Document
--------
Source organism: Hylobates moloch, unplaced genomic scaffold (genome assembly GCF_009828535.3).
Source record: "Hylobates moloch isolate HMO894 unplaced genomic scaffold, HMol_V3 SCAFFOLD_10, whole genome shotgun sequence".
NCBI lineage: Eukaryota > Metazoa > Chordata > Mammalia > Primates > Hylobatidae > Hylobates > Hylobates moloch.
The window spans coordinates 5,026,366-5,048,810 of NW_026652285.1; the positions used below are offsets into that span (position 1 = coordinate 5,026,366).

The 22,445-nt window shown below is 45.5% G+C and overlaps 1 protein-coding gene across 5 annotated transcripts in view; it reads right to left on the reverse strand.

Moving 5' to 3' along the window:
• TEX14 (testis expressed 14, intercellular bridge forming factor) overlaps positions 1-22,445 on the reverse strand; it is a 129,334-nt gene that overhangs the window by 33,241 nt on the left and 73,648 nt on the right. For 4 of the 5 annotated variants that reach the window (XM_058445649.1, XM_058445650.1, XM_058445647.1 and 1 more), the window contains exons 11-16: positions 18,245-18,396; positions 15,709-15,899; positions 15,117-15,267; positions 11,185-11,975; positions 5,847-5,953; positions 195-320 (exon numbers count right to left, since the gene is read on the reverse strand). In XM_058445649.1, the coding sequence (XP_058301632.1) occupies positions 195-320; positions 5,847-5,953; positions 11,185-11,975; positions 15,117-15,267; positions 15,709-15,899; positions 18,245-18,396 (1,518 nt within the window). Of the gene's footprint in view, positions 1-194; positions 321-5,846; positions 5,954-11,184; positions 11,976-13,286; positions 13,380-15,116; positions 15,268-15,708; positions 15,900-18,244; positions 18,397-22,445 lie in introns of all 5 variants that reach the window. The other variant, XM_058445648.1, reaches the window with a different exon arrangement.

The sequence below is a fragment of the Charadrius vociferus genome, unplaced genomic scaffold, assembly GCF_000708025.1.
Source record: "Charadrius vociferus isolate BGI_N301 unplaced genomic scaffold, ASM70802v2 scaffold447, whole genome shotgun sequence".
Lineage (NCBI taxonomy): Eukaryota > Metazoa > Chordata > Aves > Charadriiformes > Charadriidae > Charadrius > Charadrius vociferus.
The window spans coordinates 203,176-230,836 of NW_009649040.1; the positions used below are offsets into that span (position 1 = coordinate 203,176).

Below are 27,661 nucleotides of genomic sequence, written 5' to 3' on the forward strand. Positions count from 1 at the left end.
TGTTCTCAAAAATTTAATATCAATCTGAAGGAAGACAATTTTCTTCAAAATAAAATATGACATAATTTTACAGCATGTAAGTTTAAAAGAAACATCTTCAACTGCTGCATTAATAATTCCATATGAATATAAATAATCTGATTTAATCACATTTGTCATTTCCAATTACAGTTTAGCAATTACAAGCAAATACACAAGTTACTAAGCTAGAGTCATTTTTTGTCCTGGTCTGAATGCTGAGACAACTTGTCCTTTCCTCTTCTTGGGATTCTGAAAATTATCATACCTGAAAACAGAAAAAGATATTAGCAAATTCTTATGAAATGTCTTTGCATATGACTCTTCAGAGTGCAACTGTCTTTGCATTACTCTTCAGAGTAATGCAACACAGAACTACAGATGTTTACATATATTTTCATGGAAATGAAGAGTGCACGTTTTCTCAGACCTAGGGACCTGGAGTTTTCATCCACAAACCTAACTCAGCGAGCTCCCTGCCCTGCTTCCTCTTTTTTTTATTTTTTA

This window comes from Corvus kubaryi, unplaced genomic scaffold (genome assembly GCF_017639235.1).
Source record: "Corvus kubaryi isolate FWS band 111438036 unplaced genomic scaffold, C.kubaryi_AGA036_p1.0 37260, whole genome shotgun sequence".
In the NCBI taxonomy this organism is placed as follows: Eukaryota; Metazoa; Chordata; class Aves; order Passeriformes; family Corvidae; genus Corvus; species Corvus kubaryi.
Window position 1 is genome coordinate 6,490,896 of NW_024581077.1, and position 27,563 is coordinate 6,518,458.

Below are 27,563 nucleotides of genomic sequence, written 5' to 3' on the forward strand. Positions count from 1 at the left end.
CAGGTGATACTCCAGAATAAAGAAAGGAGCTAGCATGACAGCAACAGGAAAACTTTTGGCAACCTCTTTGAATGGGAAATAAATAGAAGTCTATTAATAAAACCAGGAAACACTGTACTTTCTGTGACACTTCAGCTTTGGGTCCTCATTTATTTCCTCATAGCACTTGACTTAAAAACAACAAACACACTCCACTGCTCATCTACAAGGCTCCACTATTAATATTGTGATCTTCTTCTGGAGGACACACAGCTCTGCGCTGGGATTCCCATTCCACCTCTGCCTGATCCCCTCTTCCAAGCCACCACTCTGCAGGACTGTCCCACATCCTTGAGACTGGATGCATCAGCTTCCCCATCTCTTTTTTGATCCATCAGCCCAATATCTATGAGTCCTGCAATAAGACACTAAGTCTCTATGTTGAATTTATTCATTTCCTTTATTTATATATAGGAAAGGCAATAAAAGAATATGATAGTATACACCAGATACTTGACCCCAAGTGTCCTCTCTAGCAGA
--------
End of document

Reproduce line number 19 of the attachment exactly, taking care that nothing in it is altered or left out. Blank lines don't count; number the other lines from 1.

CAGGTGATACTCCAGAATAAAGAAAGGAGCTAGCATGACAGCAACAGGAAAACTTTTGGCAACCTCTTTGAATGGGAAATAAATAGAAGTCTATTAATAAAACCAGGAAACACTGTACTTTCTGTGACACTTCAGCTTTGGGTCCTCATTTATTTCCTCATAGCACTTGACTTAAAAACAACAAACACACTCCACTGCTCATCTACAAGGCTCCACTATTAATATTGTGATCTTCTTCTGGAGGACACACAGCTCTGCGCTGGGATTCCCATTCCACCTCTGCCTGATCCCCTCTTCCAAGCCACCACTCTGCAGGACTGTCCCACATCCTTGAGACTGGATGCATCAGCTTCCCCATCTCTTTTTTGATCCATCAGCCCAATATCTATGAGTCCTGCAATAAGACACTAAGTCTCTATGTTGAATTTATTCATTTCCTTTATTTATATATAGGAAAGGCAATAAAAGAATATGATAGTATACACCAGATACTTGACCCCAAGTGTCCTCTCTAGCAGA